Covering 87 acres, the South Coast Botanic Garden offers a wide variety of blooming trees, shrubs, and flowers all year. Visit the Garden often and you won’t miss out! Right now the garden has transitioned from the spring bloom time into early summer, and everywhere you look is color. Our flowering fruit trees look spectacular, but they won’t last long. Be sure to plan a trip to the Garden soon, we look forward to seeing you here.
The highlight of the Ficus collection is the grove of Moreton Bay Fig trees that cover the area with a massive tangle of roots. In the spring, colorful Clivias brighten the understory of this shady grove.
California Native Plants
Growing California native plants in the Garden offers many benefits: they use less water; they provide habitat and food for birds, bees, butterflies, and other wildlife; they have colorful flower displays from spring to summer and berries and seeds into the fall and winter. There are several areas of the Garden where you can find California Native Plants in the landscape and gardens. The primary areas are the landscaping around the Greenhouse Complex, the Mediterranean Garden, and the El Rincon Garden at the corner of the Tram Road and the Service Yard road marked by the rustic lodge pole pergola.
Credit: Sarah Chah
The Desert Garden includes cacti, euphorbia, aloes, and other succulents. The garden is an excellent exhibition of specimens from the United States, Africa, Mexico, and South America.
The Display Greenhouse is open to the public from 9:00 am to 3:00 pm daily. Designed with the color palette in mind, the colors range from warm to cool tones. Inside the greenhouse you will find a display of a variety of tropical plants such as: Adenium, Anthurium, Begonia, Bromeliad, Carnivorous plants, Cordyline, Croton, Orchids, Hoya, and Passionflower vine.
Established and maintained by the South Coast Branch of the National Fuchsia Society, this garden contains many different species, cultivars, and new introductions. Overhead shade cloth filters strong sunlight to allow fuchsias and other shade-loving plants to thrive.
Garden for the Senses
This garden encourages you to enjoy plants and flowers by smell, touch, sound, and sight. Plants are arranged in raised beds so they can easily be touched or smelled. Individual plant labels identify which senses the plant engages.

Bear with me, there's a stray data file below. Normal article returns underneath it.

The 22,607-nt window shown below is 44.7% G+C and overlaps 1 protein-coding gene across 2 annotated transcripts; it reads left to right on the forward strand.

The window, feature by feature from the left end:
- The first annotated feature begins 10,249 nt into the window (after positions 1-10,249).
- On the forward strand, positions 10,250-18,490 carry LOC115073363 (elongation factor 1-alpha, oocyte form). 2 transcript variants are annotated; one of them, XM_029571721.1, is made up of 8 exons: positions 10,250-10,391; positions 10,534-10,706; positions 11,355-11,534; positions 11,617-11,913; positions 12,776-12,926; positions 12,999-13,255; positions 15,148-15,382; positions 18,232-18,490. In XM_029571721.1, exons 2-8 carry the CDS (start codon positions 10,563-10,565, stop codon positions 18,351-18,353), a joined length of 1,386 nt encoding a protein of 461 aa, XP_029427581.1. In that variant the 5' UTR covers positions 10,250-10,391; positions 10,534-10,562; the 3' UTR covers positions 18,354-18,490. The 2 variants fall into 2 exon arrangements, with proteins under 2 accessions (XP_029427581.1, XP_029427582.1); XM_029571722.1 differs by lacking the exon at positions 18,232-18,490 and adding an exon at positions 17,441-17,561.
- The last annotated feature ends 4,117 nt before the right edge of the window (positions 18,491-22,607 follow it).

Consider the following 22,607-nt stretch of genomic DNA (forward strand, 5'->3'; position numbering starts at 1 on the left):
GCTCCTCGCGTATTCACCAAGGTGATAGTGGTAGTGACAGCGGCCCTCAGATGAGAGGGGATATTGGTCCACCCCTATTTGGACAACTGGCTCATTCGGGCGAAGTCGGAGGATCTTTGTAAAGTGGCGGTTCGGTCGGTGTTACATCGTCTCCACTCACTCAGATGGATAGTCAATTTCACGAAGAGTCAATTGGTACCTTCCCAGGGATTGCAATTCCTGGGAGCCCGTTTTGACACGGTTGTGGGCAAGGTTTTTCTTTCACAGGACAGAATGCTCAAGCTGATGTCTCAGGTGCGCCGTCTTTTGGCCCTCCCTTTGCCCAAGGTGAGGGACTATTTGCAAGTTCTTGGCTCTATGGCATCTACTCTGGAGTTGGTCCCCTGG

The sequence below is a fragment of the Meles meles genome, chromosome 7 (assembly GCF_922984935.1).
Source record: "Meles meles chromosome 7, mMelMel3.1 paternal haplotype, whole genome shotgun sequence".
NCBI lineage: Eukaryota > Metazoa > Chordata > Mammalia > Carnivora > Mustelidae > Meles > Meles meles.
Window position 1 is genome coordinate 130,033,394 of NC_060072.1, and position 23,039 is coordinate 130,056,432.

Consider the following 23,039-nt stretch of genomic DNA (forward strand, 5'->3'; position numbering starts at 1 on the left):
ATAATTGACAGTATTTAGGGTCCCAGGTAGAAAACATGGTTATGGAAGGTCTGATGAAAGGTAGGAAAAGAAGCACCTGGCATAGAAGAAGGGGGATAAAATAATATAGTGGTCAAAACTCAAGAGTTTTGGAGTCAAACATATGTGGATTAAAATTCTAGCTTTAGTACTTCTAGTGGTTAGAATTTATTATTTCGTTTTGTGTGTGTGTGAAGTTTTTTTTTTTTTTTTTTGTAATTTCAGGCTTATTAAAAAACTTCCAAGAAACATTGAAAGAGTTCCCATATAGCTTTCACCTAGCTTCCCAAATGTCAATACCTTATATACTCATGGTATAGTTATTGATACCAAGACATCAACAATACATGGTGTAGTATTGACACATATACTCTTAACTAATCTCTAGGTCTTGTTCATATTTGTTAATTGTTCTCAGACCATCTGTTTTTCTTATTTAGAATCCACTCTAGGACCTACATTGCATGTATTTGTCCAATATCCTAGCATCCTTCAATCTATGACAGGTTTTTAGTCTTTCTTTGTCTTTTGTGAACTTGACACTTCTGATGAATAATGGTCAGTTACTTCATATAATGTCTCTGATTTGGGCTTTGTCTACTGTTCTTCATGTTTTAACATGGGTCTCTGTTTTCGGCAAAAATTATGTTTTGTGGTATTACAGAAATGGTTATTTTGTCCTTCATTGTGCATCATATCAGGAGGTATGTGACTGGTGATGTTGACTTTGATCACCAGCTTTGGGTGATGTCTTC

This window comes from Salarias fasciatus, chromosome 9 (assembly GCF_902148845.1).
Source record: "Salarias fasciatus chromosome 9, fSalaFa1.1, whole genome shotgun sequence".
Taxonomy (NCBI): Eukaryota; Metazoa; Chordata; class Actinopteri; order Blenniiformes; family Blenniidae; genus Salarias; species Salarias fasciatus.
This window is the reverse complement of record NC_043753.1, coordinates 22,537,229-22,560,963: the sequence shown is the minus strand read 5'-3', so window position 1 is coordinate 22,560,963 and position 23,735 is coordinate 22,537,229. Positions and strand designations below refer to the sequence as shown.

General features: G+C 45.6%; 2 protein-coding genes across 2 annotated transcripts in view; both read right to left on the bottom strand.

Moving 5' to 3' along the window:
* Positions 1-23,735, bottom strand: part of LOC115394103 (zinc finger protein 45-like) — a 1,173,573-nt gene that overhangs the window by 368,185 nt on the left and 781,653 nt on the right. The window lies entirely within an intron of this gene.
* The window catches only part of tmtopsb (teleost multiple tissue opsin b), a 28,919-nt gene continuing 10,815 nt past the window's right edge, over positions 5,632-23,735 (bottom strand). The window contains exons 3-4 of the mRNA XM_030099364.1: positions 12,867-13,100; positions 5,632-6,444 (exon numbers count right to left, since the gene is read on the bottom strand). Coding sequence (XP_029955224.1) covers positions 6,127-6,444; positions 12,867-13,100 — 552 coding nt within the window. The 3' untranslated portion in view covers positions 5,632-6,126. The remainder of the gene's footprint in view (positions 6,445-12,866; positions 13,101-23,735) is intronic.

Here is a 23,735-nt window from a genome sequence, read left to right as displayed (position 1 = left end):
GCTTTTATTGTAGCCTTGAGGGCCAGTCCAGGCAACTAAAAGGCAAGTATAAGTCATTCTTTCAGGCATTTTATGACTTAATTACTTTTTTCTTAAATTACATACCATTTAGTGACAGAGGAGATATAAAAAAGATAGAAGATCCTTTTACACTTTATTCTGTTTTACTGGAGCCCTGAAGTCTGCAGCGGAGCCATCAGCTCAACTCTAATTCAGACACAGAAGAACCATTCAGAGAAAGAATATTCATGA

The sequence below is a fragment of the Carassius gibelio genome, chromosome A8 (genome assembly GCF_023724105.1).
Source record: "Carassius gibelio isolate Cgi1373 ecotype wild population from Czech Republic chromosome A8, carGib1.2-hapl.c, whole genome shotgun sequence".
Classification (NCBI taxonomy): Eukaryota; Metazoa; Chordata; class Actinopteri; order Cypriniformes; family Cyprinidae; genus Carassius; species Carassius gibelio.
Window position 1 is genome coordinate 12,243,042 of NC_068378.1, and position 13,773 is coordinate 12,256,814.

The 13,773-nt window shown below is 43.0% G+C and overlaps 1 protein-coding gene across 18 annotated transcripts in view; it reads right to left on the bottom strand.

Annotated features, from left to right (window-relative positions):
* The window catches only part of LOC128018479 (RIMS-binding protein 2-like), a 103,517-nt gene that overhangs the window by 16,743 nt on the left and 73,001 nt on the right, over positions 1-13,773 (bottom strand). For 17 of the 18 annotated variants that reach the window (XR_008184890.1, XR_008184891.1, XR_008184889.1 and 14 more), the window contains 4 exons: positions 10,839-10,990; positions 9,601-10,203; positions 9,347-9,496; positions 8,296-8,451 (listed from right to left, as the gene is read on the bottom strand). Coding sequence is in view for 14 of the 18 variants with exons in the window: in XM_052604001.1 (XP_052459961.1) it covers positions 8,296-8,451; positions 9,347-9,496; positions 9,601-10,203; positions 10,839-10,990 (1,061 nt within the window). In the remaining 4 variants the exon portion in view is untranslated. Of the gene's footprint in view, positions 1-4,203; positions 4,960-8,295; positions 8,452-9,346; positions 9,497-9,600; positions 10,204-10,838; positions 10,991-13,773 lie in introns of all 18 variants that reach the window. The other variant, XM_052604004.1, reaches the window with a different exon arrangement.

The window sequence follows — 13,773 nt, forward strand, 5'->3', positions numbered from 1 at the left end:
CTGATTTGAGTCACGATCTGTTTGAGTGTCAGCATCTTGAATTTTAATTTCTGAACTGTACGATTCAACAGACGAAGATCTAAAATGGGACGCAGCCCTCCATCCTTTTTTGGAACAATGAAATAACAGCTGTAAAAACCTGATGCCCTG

Credit: Tom Zimmerman
Japanese Garden/Koi Pond
Garden maintained with a Bonsai Display by South Coast Bonsai Association. Enjoy listening to the calming sounds of water and taking in the subdued palette of evergreen shrubbery embracing the Koi Pond. The stone lanterns were crafted of Okazaki Stone over 200 years ago in a region said to be the capital of Japan’s stone craft.
Mediterranean refers to a unique climate consisting of mild, cool, rainy winters and hot, dry summers seen in only five places in the world: coastal California, the Mediterranean Basin, southwest Australia, the southwest Cape of South Africa, and coastal Chile. California native plants are emphasized here. Mediterranean plants are environmentally friendly because they require very little supplemental water once established. Native plants have the added benefit of providing food and shelter to wildlife and pollinators.
The Dorothy and John Bohannon Rose Garden
Every view in the remarkable Dorothy and John Bohannon Rose Garden (First Bloom coming April 2018) is breathtaking. Hand-crafted, wrought iron fence-work depicts rose emblems, rounded staircases gently welcome guests in, rich warm wood tones envelop architectural structures, a large fountain features an exquisite glass mosaic, and of course, colorful roses drip from every crevice. A grand guest entrance provides a magnificent overview of the formally planted space, allowing guests to catch a glimpse of the beautiful asymmetrical design created by renowned landscape architect, Deborah Richie-Bray, who is known for her work at the Getty Villa. Undulating pathways guide gently through a labyrinth of planted beds and sculptural elements. Two cabana structures flank the central court and provide shade on a hot day. The celebration lawn houses several formal entrance paths that lead to a grand pergola with a raised plaza which will serve as a “stage” for events and ceremonies.
The more than 80 rose selections feature a variety of forms, from climbers to ground covers. The choice of fragrant roses such as the David Austin English, create a space of beauty in sight and scent. Rose cultivars have also been chosen by theme (the Flower Girl lines the potential bride’s path) and color (notice the ombré effect from peach to pink to red on the eastern side.) Some of the oldest varieties were hybridized in the 1800’s including Barrone Prevoset and Madame Plantier. These along with 20 rare cultivars were saved from the original garden. The Rose Garden has a unique planting design that will provide year-round appeal with plenty of non-rose companion plantings to ensure a lush experience. While typically rose gardens close for pruning when the main event plants have been clipped down to bare sticks, the layered and diverse plant palette of this garden will provide delight year-round. Watch for bursts of purple jacaranda, hot pink crape myrtle, and powdery pink cherry blossoms up high, and lower to the ground seek out blooming paper whites, sage, boxwood and succulents.
Credit: Sarah Cha
Volunteer Flower Garden This garden features an ever-changing palette of colorful seasonal flowers. Tended to by our volunteers.
WaterWise Garden Utilizing such trees as Acacia, Toyon, Palo Verde and shrubs such as cactus, junipers, and sedum, this garden offers attractive plant alternatives which do not require much water. Dahlia Garden The Dahlia display garden is in bloom from mid-summer to late fall. Showy blooms in a large variety of colors and sizes makes this flower so popular. Be sure to visit when they are in bloom.